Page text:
MADRID, 12 Feb. –
The White House pre-candidate and Vermont state senator Bernie Sanders is emerging as the winner of the Democratic primary in New Hampshire, held on Tuesday, with a narrow margin in front of former South Bend mayor Pete Buttigieg.
Specifically, and with 94 percent scrutinized, Sanders has obtained 26 percent of the support in the New Hampshire caucuses. Meanwhile, Buttigieg, who won the Iowa primaries by only 1,500 votes, has so far achieved 24.4 percent of the vote.
“With the victories behind us, the popular vote in Iowa and tonight's victory here, we are going to Nevada, we are going to South Caronlina, we are going to win those states,” Sanders said in New Hampshire.
The Vermont senator won the popular vote in Iowa, but has a smaller number of delegates than Buttigieg, 12 versus 14. It is the delegates who determine the victory in the Iowa caucus, not the popular vote.
Sanders has also taken advantage of his intervention to thank his opponents and express their appreciation. “I want to take my opportunity to express my appreciation and respect for all the candidates we face,” he said. “It doesn't matter who wins, we will join and defeat the most dangerous president in modern history,” he said.
For its part, in third position is the senator for Minnesota Amy Klobuchar, who has managed to take 19.7 percent of the vote. After her, Massachusetts Senator Elizabeth Warren has taken 19.7 percent of the support, according to the CNN television network.
In fifth place is former US Vice President Joe Biden, who started as a favorite in the race for the Democratic nomination, and has obtained 8.4 percent of the votes in New Hampshire.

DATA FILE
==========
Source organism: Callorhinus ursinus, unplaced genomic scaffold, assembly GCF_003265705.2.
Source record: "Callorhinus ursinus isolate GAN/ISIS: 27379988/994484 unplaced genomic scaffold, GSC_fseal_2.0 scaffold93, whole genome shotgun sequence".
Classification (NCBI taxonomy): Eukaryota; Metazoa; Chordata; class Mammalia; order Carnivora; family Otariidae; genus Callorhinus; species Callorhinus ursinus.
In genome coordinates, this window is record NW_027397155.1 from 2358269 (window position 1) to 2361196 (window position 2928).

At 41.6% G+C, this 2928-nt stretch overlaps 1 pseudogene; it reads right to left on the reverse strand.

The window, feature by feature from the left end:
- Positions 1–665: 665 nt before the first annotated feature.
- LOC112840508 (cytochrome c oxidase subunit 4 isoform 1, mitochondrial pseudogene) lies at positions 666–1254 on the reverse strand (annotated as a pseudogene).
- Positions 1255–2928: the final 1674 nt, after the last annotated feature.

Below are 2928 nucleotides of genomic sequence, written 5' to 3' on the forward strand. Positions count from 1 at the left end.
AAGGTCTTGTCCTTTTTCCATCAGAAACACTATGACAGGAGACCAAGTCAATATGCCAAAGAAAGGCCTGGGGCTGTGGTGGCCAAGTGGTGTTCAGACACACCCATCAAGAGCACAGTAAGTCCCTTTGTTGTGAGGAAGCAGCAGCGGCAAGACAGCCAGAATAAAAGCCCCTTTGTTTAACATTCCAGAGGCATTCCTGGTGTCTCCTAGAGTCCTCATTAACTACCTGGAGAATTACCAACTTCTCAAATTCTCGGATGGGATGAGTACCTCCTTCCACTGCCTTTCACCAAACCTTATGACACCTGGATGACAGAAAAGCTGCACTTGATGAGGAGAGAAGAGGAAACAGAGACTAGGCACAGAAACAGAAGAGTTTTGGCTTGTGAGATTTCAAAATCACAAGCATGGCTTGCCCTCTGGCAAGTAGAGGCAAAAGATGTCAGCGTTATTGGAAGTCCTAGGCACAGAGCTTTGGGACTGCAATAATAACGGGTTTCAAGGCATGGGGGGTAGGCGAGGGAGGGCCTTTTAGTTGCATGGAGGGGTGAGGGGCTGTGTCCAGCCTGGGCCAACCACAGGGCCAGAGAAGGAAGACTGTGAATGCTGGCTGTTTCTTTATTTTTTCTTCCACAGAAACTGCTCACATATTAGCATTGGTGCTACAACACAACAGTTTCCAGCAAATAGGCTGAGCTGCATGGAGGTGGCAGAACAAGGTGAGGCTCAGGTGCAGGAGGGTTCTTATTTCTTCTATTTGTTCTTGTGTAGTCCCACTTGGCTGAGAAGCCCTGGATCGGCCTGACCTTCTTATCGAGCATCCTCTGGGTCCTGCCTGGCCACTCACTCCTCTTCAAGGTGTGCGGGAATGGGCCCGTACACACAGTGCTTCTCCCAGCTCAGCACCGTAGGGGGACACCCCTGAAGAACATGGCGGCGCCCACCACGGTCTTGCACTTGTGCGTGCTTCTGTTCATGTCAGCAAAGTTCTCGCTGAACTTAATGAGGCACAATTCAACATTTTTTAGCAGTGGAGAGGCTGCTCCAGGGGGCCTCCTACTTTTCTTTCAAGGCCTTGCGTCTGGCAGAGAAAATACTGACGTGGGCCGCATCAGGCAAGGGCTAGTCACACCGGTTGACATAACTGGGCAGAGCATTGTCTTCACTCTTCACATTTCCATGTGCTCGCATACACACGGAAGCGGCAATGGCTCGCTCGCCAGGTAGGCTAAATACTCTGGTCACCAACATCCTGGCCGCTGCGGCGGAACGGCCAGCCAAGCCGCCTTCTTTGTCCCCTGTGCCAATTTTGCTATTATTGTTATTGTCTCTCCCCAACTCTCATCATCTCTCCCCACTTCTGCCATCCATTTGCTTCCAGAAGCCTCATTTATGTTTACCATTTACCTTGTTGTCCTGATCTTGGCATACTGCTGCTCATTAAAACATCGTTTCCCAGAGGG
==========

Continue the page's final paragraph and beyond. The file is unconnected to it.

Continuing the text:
A survey by the University of Monmouth on Tuesday granted Sanders 26 percent of the nationwide support to win the Democratic Party’s candidacy for the White House against 16 percent of former US president Joe Biden and 13 percent of Buttigieg
The following appointments of primaries to define the candidate of the Democratic Party to the American elections scheduled for November, in which the current US president, Donald Trump, will opt for re-election as a candidate of the Republican Party, will take place in Nevada and South Carolina on February 22 and 29, respectively.
However, the experience of previous primary processes indicates that the candidate who remains in one of the first two positions in Iowa is the one who ends up achieving the Democratic presidential nomination.
Barack Obama prevailed in the Iowa caucuses in 2008, when he ended up becoming the Democratic presidential candidate, and Donald Trump was second in the Republican appointment in 2016, finishing the race as presidential candidate of the party.